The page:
Top Hikes in Tasmania

by eliduke

No real hiker can ever leave Australia without stepping foot on the wild and beautiful island of Tasmania. With its numerous parks and attractions, Tasmania is often visited by bushwalkers, ready to discover the magnificent landscapes and unique wildlife revealing themselves with every trail. As much of Tasmania’s territory is actually represented by national parks and wildlife reserves, the majority of the trails are very well marked. In many of the places you might even be able to hire a tour guide – a great way to make the best of a bird watching walk, for example. With these few tips in mind, it is worth taking a look at these top hikes in Tasmania:

South Coast Track

by eliduke

The beaches of Tasmania can be simply breathtaking, especially when seen from the top of a cliff. The South coast track is one of the longest on the island, but also one of great surprises. As you find your way to Cockle Creek through the Tasmanian mountains – the trip might take a few days, you’ll find yourself discovering some of Tasmania’s most isolated, superb beaches.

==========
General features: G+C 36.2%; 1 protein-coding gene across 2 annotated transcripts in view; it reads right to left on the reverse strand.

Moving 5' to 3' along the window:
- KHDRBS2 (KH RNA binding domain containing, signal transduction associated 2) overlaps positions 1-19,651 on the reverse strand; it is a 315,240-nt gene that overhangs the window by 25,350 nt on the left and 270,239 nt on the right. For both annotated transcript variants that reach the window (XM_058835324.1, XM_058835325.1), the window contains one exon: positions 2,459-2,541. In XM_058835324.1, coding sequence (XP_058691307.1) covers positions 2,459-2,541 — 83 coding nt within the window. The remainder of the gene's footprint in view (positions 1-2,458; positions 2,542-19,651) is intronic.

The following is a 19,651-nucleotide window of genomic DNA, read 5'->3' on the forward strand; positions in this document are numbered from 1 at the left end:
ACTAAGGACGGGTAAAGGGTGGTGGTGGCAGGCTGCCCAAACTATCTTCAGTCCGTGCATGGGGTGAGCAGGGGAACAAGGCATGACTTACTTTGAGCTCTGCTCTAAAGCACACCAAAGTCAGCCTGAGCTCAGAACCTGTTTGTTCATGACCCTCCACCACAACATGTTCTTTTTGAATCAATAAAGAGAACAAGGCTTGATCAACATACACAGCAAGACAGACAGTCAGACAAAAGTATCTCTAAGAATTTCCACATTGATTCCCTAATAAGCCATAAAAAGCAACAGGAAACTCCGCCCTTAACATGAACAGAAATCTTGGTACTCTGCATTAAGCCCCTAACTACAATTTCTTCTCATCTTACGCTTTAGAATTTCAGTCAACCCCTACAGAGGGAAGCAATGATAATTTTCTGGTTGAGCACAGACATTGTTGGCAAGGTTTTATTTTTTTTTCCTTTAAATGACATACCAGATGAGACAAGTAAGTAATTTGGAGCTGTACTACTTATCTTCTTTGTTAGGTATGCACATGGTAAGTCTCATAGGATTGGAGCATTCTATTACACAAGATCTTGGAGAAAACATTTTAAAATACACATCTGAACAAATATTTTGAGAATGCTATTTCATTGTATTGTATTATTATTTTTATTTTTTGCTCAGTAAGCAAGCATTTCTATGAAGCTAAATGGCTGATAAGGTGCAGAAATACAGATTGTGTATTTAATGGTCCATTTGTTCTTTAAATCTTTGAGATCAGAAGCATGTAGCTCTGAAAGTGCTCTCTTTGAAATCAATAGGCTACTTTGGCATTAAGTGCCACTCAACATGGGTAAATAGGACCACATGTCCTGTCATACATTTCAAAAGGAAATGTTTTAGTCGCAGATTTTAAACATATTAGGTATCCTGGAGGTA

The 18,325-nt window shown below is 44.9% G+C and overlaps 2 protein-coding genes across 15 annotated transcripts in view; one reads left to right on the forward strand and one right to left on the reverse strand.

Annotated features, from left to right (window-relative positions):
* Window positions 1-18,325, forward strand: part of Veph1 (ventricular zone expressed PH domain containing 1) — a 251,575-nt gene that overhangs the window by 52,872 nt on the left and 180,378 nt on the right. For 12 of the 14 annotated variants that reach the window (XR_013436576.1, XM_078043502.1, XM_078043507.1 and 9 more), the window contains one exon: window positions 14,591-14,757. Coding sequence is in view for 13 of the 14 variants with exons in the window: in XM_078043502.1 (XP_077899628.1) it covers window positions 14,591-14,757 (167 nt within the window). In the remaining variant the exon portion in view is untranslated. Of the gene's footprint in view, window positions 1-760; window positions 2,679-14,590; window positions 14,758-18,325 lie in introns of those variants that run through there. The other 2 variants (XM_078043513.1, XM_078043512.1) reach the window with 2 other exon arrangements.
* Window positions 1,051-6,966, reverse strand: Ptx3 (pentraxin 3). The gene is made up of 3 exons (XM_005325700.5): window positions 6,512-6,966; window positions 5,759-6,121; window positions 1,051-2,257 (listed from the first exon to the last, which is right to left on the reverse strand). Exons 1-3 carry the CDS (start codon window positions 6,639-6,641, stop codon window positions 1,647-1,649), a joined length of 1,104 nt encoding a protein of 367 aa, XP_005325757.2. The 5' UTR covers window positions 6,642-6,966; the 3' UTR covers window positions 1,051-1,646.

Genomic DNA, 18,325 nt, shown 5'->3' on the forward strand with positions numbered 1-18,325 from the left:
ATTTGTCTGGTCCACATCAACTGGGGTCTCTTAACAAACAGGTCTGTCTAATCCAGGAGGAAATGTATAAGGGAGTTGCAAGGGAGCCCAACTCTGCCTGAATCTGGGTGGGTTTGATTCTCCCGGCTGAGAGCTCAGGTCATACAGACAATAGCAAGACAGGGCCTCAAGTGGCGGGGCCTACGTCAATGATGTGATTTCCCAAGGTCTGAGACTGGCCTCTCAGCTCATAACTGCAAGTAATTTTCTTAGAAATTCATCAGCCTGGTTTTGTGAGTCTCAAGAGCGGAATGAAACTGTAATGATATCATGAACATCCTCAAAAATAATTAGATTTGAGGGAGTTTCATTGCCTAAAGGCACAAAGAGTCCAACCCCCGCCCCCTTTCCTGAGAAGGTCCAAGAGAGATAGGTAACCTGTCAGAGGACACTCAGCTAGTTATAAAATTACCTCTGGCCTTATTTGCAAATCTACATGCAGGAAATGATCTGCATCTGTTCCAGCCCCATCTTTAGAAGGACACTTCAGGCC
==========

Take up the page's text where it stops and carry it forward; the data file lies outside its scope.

Frenchman’s Cap

This peak in Tasmania has attracted numerous adventure seekers throughout. This peak might not be the Everest, not even the Mont Blanc, however the view on top is good enough to have you sweat through the eternal muds in Loddon Valley.  The summit itself is quite imposing, no vegetation just an apparently insurmountable granite wall – don’t let yourself discouraged, though.

Overland Track

by eliduke

The Overland track is often listed as the very best of the top hikes in Tasmania. It touches the highest peaks and allows bushwalkers to reach two major summits in a two days’ hike (the two mountains are Cradle Mountain and Mount Ossa). The final objective on your map will be Lake St. Clair, an alpine lake of unrivaled beauty.

Tasman Coast Trail

The Tasman Coast Trail is one of the longest and most popular in Tasmania. Its popularity is easy to explain if we consider the magnificent landscapes. The trail follows the contour of the coast and is almost entirely situated within the perimeter if the Tasman national Park. Waterfall Bay and Cape Pillar represent the extremities of this well maintained trail, which combines mountains and beaches with great elegance. In order to reduce the risk of bad weather, it is recommended to start your hike between December and April – which means summer time in Tasmania.

 

 

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